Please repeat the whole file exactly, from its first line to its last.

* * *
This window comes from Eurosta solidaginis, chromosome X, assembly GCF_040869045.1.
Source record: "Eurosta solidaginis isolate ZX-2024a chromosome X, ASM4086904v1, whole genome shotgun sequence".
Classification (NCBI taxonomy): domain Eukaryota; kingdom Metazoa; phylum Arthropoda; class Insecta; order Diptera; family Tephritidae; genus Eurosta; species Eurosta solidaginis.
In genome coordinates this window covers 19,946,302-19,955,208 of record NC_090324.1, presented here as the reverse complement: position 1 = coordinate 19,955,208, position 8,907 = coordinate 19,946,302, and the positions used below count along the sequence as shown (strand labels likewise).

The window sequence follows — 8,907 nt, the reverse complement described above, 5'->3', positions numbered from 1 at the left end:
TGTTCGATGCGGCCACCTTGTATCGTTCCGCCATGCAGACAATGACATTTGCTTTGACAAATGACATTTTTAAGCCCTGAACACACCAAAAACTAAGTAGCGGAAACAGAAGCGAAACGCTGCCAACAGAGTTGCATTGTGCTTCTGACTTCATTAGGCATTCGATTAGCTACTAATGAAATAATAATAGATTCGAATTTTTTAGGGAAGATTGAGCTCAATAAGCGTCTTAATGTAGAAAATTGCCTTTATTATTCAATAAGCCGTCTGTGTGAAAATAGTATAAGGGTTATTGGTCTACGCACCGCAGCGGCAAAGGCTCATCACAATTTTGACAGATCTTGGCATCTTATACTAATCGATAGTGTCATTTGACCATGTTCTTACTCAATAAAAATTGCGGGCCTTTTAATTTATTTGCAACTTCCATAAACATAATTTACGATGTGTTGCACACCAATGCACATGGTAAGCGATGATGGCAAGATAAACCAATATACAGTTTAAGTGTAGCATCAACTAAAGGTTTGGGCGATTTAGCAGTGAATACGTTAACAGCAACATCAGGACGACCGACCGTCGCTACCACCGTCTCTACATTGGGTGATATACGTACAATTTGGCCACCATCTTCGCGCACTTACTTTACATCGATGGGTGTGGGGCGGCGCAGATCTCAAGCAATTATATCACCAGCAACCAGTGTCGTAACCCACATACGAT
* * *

This window comes from Eurosta solidaginis, chromosome X, assembly GCF_040869045.1.
Source record: "Eurosta solidaginis isolate ZX-2024a chromosome X, ASM4086904v1, whole genome shotgun sequence".
Classification (NCBI taxonomy): domain Eukaryota; kingdom Metazoa; phylum Arthropoda; class Insecta; order Diptera; family Tephritidae; genus Eurosta; species Eurosta solidaginis.
In genome coordinates this window covers 19,946,302-19,955,208 of record NC_090324.1, presented here as the reverse complement: position 1 = coordinate 19,955,208, position 8,907 = coordinate 19,946,302, and the positions used below count along the sequence as shown (strand labels likewise).

The window sequence follows — 8,907 nt, the reverse complement described above, 5'->3', positions numbered from 1 at the left end:
TGTTCGATGCGGCCACCTTGTATCGTTCCGCCATGCAGACAATGACATTTGCTTTGACAAATGACATTTTTAAGCCCTGAACACACCAAAAACTAAGTAGCGGAAACAGAAGCGAAACGCTGCCAACAGAGTTGCATTGTGCTTCTGACTTCATTAGGCATTCGATTAGCTACTAATGAAATAATAATAGATTCGAATTTTTTAGGGAAGATTGAGCTCAATAAGCGTCTTAATGTAGAAAATTGCCTTTATTATTCAATAAGCCGTCTGTGTGAAAATAGTATAAGGGTTATTGGTCTACGCACCGCAGCGGCAAAGGCTCATCACAATTTTGACAGATCTTGGCATCTTATACTAATCGATAGTGTCATTTGACCATGTTCTTACTCAATAAAAATTGCGGGCCTTTTAATTTATTTGCAACTTCCATAAACATAATTTACGATGTGTTGCACACCAATGCACATGGTAAGCGATGATGGCAAGATAAACCAATATACAGTTTAAGTGTAGCATCAACTAAAGGTTTGGGCGATTTAGCAGTGAATACGTTAACAGCAACATCAGGACGACCGACCGTCGCTACCACCGTCTCTACATTGGGTGATATACGTACAATTTGGCCACCATCTTCGCGCACTTACTTTACATCGATGGGTGTGGGGCGGCGCAGATCTCAAGCAATTATATCACCAGCAACCAGTGTCGTAACCCACATACGAT